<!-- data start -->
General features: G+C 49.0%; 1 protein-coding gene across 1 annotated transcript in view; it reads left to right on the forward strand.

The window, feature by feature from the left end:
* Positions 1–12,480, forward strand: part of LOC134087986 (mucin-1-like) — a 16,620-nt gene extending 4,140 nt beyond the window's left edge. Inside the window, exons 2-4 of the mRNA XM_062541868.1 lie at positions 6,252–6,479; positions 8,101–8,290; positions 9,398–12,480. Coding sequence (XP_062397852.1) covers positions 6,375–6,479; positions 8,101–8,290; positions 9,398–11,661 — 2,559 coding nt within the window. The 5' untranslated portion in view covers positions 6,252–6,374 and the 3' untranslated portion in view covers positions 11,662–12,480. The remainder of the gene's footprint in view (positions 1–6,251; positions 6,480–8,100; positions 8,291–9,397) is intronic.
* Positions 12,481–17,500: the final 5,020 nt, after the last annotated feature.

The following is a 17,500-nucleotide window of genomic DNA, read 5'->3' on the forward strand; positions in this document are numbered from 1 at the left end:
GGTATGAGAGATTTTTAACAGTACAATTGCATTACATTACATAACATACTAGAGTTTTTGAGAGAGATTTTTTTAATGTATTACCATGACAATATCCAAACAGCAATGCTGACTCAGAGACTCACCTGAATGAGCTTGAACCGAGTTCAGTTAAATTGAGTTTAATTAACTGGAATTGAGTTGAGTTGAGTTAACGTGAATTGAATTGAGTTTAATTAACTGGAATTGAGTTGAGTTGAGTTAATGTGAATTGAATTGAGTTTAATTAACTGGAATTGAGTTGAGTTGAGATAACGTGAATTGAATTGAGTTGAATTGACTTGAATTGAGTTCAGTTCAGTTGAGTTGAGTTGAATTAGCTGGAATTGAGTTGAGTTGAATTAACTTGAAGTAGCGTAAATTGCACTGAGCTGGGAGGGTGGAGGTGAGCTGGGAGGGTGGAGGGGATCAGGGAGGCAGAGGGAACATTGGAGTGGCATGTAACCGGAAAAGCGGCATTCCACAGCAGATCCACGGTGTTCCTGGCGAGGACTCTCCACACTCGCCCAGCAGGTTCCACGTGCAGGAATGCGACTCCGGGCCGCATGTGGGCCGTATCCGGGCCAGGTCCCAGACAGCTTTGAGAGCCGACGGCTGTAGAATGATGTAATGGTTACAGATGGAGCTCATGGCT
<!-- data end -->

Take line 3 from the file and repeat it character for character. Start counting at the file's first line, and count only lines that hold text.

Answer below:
* Positions 1–12,480, forward strand: part of LOC134087986 (mucin-1-like) — a 16,620-nt gene extending 4,140 nt beyond the window's left edge. Inside the window, exons 2-4 of the mRNA XM_062541868.1 lie at positions 6,252–6,479; positions 8,101–8,290; positions 9,398–12,480. Coding sequence (XP_062397852.1) covers positions 6,375–6,479; positions 8,101–8,290; positions 9,398–11,661 — 2,559 coding nt within the window. The 5' untranslated portion in view covers positions 6,252–6,374 and the 3' untranslated portion in view covers positions 11,662–12,480. The remainder of the gene's footprint in view (positions 1–6,251; positions 6,480–8,100; positions 8,291–9,397) is intronic.